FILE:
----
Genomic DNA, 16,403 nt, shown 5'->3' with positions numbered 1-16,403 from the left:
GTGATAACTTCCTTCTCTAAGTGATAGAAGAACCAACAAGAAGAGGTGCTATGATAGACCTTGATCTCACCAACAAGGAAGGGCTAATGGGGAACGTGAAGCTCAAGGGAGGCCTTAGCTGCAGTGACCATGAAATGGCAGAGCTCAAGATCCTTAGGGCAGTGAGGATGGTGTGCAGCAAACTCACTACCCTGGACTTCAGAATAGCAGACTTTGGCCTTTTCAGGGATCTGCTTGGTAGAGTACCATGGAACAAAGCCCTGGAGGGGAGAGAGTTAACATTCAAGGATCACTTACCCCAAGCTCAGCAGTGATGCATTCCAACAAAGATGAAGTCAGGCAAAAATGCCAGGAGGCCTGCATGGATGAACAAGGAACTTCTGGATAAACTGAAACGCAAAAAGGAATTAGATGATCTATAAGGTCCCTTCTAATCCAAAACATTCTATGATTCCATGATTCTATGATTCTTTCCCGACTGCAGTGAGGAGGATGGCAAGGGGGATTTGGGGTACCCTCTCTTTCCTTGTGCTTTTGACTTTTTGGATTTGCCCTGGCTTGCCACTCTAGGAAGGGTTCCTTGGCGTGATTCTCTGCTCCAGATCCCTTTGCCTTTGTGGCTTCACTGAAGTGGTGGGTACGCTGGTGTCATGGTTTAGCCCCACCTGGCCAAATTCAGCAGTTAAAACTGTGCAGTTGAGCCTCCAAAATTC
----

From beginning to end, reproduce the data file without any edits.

Genomic DNA, 16,403 nt, shown 5'->3' with positions numbered 1-16,403 from the left:
GTGATAACTTCCTTCTCTAAGTGATAGAAGAACCAACAAGAAGAGGTGCTATGATAGACCTTGATCTCACCAACAAGGAAGGGCTAATGGGGAACGTGAAGCTCAAGGGAGGCCTTAGCTGCAGTGACCATGAAATGGCAGAGCTCAAGATCCTTAGGGCAGTGAGGATGGTGTGCAGCAAACTCACTACCCTGGACTTCAGAATAGCAGACTTTGGCCTTTTCAGGGATCTGCTTGGTAGAGTACCATGGAACAAAGCCCTGGAGGGGAGAGAGTTAACATTCAAGGATCACTTACCCCAAGCTCAGCAGTGATGCATTCCAACAAAGATGAAGTCAGGCAAAAATGCCAGGAGGCCTGCATGGATGAACAAGGAACTTCTGGATAAACTGAAACGCAAAAAGGAATTAGATGATCTATAAGGTCCCTTCTAATCCAAAACATTCTATGATTCCATGATTCTATGATTCTTTCCCGACTGCAGTGAGGAGGATGGCAAGGGGGATTTGGGGTACCCTCTCTTTCCTTGTGCTTTTGACTTTTTGGATTTGCCCTGGCTTGCCACTCTAGGAAGGGTTCCTTGGCGTGATTCTCTGCTCCAGATCCCTTTGCCTTTGTGGCTTCACTGAAGTGGTGGGTACGCTGGTGTCATGGTTTAGCCCCACCTGGCCAAATTCAGCAGTTAAAACTGTGCAGTTGAGCCTCCAAAATTC